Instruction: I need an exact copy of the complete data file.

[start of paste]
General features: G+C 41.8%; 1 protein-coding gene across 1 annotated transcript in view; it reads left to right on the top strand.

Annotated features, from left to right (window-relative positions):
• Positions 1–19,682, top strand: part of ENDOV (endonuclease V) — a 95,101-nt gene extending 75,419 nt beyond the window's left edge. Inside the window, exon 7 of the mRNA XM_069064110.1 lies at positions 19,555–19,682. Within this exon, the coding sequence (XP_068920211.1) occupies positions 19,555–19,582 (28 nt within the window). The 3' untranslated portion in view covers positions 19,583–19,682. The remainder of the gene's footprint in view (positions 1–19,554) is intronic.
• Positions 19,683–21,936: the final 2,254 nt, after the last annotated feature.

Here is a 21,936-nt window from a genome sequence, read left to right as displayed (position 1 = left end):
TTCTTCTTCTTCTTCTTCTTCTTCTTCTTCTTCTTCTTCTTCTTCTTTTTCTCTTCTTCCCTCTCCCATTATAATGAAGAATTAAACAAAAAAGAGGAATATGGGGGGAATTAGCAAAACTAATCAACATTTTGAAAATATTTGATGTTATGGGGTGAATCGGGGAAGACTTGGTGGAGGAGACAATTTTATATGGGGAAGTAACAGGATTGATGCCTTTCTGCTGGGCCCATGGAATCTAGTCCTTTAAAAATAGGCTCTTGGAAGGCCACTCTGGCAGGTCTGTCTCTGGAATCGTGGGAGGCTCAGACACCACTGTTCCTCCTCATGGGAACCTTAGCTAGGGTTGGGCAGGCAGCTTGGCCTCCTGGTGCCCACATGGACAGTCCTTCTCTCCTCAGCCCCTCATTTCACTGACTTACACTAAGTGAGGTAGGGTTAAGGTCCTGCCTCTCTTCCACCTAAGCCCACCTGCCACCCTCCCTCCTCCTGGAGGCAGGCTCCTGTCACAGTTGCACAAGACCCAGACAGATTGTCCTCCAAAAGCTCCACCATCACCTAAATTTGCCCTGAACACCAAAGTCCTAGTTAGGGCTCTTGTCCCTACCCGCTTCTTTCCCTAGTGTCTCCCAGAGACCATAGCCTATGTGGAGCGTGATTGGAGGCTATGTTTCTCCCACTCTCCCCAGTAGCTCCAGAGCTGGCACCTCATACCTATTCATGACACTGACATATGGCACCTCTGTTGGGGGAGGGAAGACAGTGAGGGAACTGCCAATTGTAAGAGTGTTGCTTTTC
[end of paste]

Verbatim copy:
General features: G+C 41.8%; 1 protein-coding gene across 1 annotated transcript in view; it reads left to right on the top strand.

Annotated features, from left to right (window-relative positions):
• Positions 1–19,682, top strand: part of ENDOV (endonuclease V) — a 95,101-nt gene extending 75,419 nt beyond the window's left edge. Inside the window, exon 7 of the mRNA XM_069064110.1 lies at positions 19,555–19,682. Within this exon, the coding sequence (XP_068920211.1) occupies positions 19,555–19,582 (28 nt within the window). The 3' untranslated portion in view covers positions 19,583–19,682. The remainder of the gene's footprint in view (positions 1–19,554) is intronic.
• Positions 19,683–21,936: the final 2,254 nt, after the last annotated feature.

Here is a 21,936-nt window from a genome sequence, read left to right as displayed (position 1 = left end):
TTCTTCTTCTTCTTCTTCTTCTTCTTCTTCTTCTTCTTCTTCTTCTTTTTCTCTTCTTCCCTCTCCCATTATAATGAAGAATTAAACAAAAAAGAGGAATATGGGGGGAATTAGCAAAACTAATCAACATTTTGAAAATATTTGATGTTATGGGGTGAATCGGGGAAGACTTGGTGGAGGAGACAATTTTATATGGGGAAGTAACAGGATTGATGCCTTTCTGCTGGGCCCATGGAATCTAGTCCTTTAAAAATAGGCTCTTGGAAGGCCACTCTGGCAGGTCTGTCTCTGGAATCGTGGGAGGCTCAGACACCACTGTTCCTCCTCATGGGAACCTTAGCTAGGGTTGGGCAGGCAGCTTGGCCTCCTGGTGCCCACATGGACAGTCCTTCTCTCCTCAGCCCCTCATTTCACTGACTTACACTAAGTGAGGTAGGGTTAAGGTCCTGCCTCTCTTCCACCTAAGCCCACCTGCCACCCTCCCTCCTCCTGGAGGCAGGCTCCTGTCACAGTTGCACAAGACCCAGACAGATTGTCCTCCAAAAGCTCCACCATCACCTAAATTTGCCCTGAACACCAAAGTCCTAGTTAGGGCTCTTGTCCCTACCCGCTTCTTTCCCTAGTGTCTCCCAGAGACCATAGCCTATGTGGAGCGTGATTGGAGGCTATGTTTCTCCCACTCTCCCCAGTAGCTCCAGAGCTGGCACCTCATACCTATTCATGACACTGACATATGGCACCTCTGTTGGGGGAGGGAAGACAGTGAGGGAACTGCCAATTGTAAGAGTGTTGCTTTTC